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Themes are the fundamental and often universal ideas explored in a literary work.
Tambu was born a girl and thus faces a fundamental disadvantage, since traditional African social practice dictates that the oldest male child is deemed the future head of the family. All of the family’s resources are poured into developing his abilities and preparing him to lead and provide for his clan. When Nhamo dies, the tragedy is all the more profound since no boy exists to take his place. Tambu steps into the role of future provider, yet she is saddled with the prejudices and limitations that shackled most African girls of her generation. Her fight for an education and a better life is compounded by her gender. Gender inequality and sexual discrimination form the backdrop of all of the female characters’ lives. In the novel, inequality is as infectious as disease, a crippling attitude that kills ambition, crushes women’s spirits, and discourages them from supporting and rallying future generations and other female relatives.
The essential action of the novel involves Tambu’s experiences in a Western-style educational setting, and the mission school both provides and represents privileged opportunity and enlightenment. Despite Ma’Shingayi’s strong objections, Tambu knows the only hope she has of lifting her family out of poverty lies in education. However, the mission school poses threats, as well: Western institutions and systems of thought may cruelly and irreversibly alter native Africans who are subjected to them. Nyasha, who has seen firsthand the effect of being immersed in a foreign culture, grows suspicious of an unquestioning acceptance of colonialism’s benefits. She fears that the dominating culture may eventually stifle, limit, or eliminate the long-established native culture of Rhodesia—in other words, she fears that colonialism may force assimilation. The characters’ lives are already entrenched in a national identity that reflects a synthesis of African and colonialist elements. The characters’ struggle to confront and integrate the various social and political influences that shape their lives forms the backbone and central conflict of Nervous Conditions.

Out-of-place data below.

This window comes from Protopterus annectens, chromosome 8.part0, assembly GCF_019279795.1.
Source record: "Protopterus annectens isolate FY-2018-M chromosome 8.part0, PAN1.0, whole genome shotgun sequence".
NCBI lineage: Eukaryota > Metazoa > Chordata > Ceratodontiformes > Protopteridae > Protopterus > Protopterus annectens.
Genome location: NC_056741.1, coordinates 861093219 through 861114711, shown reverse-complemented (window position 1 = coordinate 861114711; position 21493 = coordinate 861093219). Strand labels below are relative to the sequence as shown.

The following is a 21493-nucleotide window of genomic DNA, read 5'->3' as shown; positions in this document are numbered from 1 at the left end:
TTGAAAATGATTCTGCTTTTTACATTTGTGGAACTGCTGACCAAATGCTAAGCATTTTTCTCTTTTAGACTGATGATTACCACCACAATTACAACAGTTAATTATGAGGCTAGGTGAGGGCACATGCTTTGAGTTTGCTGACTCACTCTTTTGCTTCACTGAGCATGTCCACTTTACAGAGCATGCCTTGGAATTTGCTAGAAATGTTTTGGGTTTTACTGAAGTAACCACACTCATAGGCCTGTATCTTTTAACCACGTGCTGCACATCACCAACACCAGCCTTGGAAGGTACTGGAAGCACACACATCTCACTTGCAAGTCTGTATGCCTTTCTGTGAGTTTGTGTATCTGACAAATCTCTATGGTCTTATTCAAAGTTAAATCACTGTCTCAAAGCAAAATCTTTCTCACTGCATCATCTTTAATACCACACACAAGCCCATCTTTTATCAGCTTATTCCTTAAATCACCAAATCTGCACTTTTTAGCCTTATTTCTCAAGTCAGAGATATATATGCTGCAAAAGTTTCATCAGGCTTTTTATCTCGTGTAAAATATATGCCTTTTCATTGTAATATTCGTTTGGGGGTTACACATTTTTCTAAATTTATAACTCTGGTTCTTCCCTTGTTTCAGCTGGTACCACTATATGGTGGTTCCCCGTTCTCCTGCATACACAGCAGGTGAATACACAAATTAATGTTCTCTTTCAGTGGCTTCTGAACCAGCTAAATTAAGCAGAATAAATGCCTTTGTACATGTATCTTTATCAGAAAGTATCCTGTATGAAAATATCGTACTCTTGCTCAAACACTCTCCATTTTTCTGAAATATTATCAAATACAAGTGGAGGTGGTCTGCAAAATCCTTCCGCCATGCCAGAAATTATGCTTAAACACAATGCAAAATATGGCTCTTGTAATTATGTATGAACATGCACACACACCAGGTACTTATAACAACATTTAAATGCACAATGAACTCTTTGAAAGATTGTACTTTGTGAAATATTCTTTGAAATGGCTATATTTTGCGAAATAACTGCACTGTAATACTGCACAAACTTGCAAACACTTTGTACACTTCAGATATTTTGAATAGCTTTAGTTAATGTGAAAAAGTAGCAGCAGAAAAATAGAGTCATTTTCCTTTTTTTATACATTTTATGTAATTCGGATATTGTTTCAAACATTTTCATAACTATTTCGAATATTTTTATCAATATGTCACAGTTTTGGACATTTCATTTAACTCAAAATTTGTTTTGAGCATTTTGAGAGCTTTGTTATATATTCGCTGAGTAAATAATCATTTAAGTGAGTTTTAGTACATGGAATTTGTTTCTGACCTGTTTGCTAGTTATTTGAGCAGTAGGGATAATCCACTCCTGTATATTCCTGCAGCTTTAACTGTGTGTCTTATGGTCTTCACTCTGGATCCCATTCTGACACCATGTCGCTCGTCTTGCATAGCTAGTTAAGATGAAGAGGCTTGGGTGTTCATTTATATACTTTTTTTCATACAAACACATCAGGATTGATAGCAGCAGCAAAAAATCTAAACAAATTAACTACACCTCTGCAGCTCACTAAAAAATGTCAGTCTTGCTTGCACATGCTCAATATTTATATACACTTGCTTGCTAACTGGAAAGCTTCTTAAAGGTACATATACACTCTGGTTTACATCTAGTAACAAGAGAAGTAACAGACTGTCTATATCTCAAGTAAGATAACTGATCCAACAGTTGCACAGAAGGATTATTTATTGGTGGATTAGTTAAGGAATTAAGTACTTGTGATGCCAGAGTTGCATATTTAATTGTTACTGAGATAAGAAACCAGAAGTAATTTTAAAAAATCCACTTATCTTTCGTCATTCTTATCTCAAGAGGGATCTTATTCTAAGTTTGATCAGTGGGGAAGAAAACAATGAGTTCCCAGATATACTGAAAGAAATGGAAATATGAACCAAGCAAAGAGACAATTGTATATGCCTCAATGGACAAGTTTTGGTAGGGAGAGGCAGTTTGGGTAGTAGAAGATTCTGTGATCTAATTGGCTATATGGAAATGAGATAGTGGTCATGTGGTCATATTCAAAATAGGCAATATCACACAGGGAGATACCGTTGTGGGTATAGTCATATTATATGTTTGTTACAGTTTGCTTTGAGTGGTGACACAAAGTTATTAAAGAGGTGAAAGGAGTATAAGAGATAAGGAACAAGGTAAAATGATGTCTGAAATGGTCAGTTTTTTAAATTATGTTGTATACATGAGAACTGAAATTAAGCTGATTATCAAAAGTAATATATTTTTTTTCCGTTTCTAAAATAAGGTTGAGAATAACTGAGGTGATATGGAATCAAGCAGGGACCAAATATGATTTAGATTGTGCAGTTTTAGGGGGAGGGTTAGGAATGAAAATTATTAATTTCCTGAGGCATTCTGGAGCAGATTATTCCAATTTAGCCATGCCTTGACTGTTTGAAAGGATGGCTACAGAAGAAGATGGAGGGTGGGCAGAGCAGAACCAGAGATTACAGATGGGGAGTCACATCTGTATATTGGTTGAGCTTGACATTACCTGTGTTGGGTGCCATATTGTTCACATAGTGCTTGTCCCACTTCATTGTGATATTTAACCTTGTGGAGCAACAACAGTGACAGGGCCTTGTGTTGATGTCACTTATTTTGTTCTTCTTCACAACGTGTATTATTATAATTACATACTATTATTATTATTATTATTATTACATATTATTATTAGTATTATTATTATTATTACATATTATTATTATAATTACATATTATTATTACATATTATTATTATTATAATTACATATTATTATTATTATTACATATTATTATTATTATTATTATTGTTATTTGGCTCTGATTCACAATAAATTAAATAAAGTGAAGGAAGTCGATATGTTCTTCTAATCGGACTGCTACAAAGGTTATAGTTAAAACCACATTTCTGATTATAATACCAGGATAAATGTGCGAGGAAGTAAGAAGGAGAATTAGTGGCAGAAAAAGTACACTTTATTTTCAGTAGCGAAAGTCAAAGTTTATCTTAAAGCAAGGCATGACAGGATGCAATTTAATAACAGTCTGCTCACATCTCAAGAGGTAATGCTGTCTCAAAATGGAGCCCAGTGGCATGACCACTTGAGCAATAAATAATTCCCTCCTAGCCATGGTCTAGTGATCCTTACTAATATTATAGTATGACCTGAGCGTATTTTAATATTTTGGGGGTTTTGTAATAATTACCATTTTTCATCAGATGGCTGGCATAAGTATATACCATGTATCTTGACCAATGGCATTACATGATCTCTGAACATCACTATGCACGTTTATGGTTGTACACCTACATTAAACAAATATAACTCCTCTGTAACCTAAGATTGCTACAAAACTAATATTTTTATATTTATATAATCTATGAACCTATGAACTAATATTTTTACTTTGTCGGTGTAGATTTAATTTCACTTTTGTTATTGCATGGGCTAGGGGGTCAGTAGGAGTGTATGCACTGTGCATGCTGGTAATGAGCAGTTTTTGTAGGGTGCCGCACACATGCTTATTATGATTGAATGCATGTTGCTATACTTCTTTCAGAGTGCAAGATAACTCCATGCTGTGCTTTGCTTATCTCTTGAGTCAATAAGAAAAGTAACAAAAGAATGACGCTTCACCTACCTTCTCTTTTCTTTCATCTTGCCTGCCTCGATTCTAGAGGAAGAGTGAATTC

Underpinning Nervous Conditions are conflicts between those characters who endorse traditional ways and those who look to Western or so-called “modern” answers to problems they face. Dangarembga remains noncommittal in her portrayal of the divergent belief systems of Babamukuru and his brother Jeremiah, and she shows both men behaving rather irrationally. Jeremiah foolishly endorses a shaman’s ritual cleansing of the homestead, while Babamukuru’s belief in a Christian ceremony seems to be rooted in his rigid and unyielding confidence that he is always right. As Tambu becomes more fixed and established in her life at the mission school, she begins to embrace attitudes and beliefs different from those of her parents and her traditional upbringing. Nyasha, ever the voice of reasonable dissent, warns Tambu that a wholesale acceptance of supposedly progressive ideas represents a dangerous departure and too radical of a break with the past.